Fear of lawsuits is often the reason given for failure to cleanse the scientific record. But that may be a knee jerk excuse–especially when fraud has been found by a credible investigation. The real reason why journals might be reluctant to pull a paper–and why retractions rank low on the priority scale, is the reluctance to "make waves" or to spoil relationships within the good old boy network: fear that it "can breed bad blood between the journal and researchers. They can also reflect poorly on a publication."

"Paul Friedman, a radiologist and then–associate dean of the University of California, San Diego, spent 15 months overseeing an investigation of 135 publications by a colleague, Robert Slutsky, who was accused of widespread fraud. Of the 60 publications judged fraudulent or questionable, Science found retractions for 18.   The journals with which he corresponded ranged from pleasantly collegial to downright defensive."
Ulf Rapp, a cancer researcher at the University of Würzburg in Germany, led an inquiry into Herrmann’s work set up by Germany’s main science funding agency, the DFG.
His contact with the journals, Science reports,  "left a bitter taste in his mouth. Most ignored his notes and faxes, he says, or “wrote back very nasty letters.”  Several, he says, remained determined to get permission from every author on the paper. The reaction “did surprise me. … It seemed to me we were helping those guys. They had a rotten egg in their basket. We gave them a chance to clear it up."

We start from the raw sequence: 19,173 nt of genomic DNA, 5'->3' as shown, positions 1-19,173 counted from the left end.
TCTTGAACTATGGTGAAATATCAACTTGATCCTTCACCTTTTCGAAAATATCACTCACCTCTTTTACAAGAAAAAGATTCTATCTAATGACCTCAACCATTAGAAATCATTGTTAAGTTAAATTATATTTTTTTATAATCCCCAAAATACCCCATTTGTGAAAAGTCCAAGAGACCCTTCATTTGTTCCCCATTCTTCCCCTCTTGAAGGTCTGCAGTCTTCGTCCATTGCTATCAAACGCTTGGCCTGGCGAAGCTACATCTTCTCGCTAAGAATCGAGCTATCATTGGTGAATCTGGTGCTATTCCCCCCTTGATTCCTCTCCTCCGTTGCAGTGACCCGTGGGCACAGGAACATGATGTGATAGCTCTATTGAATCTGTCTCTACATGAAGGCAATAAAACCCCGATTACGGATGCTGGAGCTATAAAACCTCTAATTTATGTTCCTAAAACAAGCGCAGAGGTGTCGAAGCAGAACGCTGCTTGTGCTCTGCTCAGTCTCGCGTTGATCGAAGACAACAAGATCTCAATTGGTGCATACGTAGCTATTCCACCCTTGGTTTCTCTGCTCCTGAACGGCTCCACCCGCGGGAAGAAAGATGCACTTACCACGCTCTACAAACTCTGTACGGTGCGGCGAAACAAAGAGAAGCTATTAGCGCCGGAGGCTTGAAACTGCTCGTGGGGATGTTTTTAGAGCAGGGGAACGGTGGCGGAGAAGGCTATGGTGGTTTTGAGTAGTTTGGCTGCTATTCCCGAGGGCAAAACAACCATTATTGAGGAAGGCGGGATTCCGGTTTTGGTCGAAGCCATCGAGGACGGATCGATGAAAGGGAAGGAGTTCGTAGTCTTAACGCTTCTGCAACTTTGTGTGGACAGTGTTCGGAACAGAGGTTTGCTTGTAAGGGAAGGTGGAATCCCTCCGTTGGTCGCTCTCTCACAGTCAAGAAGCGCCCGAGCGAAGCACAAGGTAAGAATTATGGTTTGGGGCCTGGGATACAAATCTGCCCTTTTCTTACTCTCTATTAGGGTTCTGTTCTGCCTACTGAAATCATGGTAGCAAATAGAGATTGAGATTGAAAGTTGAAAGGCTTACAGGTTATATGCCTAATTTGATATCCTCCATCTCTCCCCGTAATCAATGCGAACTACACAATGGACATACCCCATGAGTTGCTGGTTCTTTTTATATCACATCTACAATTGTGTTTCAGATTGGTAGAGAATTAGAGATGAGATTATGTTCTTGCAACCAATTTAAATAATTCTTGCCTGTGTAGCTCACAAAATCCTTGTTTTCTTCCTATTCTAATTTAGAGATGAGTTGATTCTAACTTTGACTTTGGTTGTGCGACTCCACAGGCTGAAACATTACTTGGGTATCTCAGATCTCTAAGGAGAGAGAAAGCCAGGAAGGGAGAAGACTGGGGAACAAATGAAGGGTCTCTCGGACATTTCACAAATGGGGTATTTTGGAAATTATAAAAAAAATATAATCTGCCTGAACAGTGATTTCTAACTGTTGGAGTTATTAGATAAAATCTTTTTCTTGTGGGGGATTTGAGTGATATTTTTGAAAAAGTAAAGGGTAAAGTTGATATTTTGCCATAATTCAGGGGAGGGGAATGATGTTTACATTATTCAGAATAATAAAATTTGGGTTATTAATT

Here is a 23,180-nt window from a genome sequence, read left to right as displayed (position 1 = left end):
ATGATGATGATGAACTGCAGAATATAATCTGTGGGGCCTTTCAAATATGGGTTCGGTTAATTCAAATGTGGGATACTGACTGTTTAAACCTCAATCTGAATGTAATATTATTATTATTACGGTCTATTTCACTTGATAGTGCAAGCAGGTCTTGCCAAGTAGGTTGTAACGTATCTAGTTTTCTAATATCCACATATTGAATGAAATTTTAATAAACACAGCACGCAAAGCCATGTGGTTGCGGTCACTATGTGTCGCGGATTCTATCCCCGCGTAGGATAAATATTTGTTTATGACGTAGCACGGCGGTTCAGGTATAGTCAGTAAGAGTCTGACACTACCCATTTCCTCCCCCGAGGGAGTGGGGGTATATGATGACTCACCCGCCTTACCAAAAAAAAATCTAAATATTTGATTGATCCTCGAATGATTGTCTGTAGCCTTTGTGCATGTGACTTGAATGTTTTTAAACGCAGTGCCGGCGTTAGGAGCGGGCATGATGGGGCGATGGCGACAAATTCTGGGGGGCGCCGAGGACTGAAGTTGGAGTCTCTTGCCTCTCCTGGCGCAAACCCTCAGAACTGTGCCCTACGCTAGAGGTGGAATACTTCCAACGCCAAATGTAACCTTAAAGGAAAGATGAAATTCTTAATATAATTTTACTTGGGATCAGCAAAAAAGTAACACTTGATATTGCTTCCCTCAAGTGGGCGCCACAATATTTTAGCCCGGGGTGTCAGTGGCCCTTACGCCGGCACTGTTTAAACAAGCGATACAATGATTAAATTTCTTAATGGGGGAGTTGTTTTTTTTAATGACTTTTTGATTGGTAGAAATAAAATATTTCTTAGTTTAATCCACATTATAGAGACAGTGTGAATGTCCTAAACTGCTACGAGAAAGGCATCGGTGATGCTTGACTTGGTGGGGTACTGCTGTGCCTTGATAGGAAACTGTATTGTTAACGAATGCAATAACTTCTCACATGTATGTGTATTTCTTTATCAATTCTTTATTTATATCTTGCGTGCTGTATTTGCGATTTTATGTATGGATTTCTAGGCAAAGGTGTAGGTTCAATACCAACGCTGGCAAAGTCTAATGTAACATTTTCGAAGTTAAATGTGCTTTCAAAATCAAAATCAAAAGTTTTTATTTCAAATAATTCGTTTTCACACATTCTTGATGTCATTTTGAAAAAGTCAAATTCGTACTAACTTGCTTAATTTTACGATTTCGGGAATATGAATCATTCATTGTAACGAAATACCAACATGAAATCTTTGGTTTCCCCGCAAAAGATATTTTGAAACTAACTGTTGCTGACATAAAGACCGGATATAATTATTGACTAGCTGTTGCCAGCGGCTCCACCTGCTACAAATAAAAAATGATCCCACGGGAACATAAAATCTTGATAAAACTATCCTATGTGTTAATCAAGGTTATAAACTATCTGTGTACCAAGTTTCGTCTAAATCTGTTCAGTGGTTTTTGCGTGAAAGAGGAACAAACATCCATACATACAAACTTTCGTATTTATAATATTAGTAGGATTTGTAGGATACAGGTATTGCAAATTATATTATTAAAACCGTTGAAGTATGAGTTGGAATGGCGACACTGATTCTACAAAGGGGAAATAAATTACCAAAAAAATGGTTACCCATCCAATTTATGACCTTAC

Unlike academic scientists whose institutions coddle them when caught committing fraud, corporate scientists who engage in fraud can expect to be sacked.  Jan Hendrik Schön, a physicist for Bell Labs, author or co-author of 90+ papers 25 papers investigated 17 papers found to involve scientific misconduct. He was fired from Bell Labs the day the investigation reached its conclusions. Stripped of his Ph.D. by University of Konstanz in 2004. Whereabouts unknown.

Clearly, scientists and the gatekeepers of our recorded scientific heritage have proven incapable (or unwilling) to protect the integrity of our communal scientific body of knowledge.
Laws are therefore needed to define scientific fraud and to ensure that scientists will be held accountable if they commit fraud.

See complete article at: http://www.sciencemag.org/cgi/content/short/312/5770/38

Contact: Vera Hassner Sharav